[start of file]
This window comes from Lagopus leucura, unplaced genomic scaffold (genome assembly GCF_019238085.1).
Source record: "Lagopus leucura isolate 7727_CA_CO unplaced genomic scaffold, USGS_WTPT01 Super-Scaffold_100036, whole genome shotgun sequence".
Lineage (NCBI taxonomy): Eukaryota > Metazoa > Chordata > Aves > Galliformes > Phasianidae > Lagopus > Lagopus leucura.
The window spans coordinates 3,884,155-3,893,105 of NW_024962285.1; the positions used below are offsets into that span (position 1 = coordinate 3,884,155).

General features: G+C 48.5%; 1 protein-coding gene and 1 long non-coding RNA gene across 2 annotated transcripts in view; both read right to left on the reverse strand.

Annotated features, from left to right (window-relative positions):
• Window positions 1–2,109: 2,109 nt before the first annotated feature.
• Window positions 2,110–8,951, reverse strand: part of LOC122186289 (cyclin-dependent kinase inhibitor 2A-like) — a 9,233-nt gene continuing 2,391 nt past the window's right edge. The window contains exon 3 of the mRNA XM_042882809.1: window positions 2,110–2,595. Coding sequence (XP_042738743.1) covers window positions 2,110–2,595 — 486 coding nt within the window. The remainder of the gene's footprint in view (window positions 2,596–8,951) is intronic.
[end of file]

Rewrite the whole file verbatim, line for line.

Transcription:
This window comes from Lagopus leucura, unplaced genomic scaffold (genome assembly GCF_019238085.1).
Source record: "Lagopus leucura isolate 7727_CA_CO unplaced genomic scaffold, USGS_WTPT01 Super-Scaffold_100036, whole genome shotgun sequence".
Lineage (NCBI taxonomy): Eukaryota > Metazoa > Chordata > Aves > Galliformes > Phasianidae > Lagopus > Lagopus leucura.
The window spans coordinates 3,884,155-3,893,105 of NW_024962285.1; the positions used below are offsets into that span (position 1 = coordinate 3,884,155).

General features: G+C 48.5%; 1 protein-coding gene and 1 long non-coding RNA gene across 2 annotated transcripts in view; both read right to left on the reverse strand.

Annotated features, from left to right (window-relative positions):
• Window positions 1–2,109: 2,109 nt before the first annotated feature.
• Window positions 2,110–8,951, reverse strand: part of LOC122186289 (cyclin-dependent kinase inhibitor 2A-like) — a 9,233-nt gene continuing 2,391 nt past the window's right edge. The window contains exon 3 of the mRNA XM_042882809.1: window positions 2,110–2,595. Coding sequence (XP_042738743.1) covers window positions 2,110–2,595 — 486 coding nt within the window. The remainder of the gene's footprint in view (window positions 2,596–8,951) is intronic.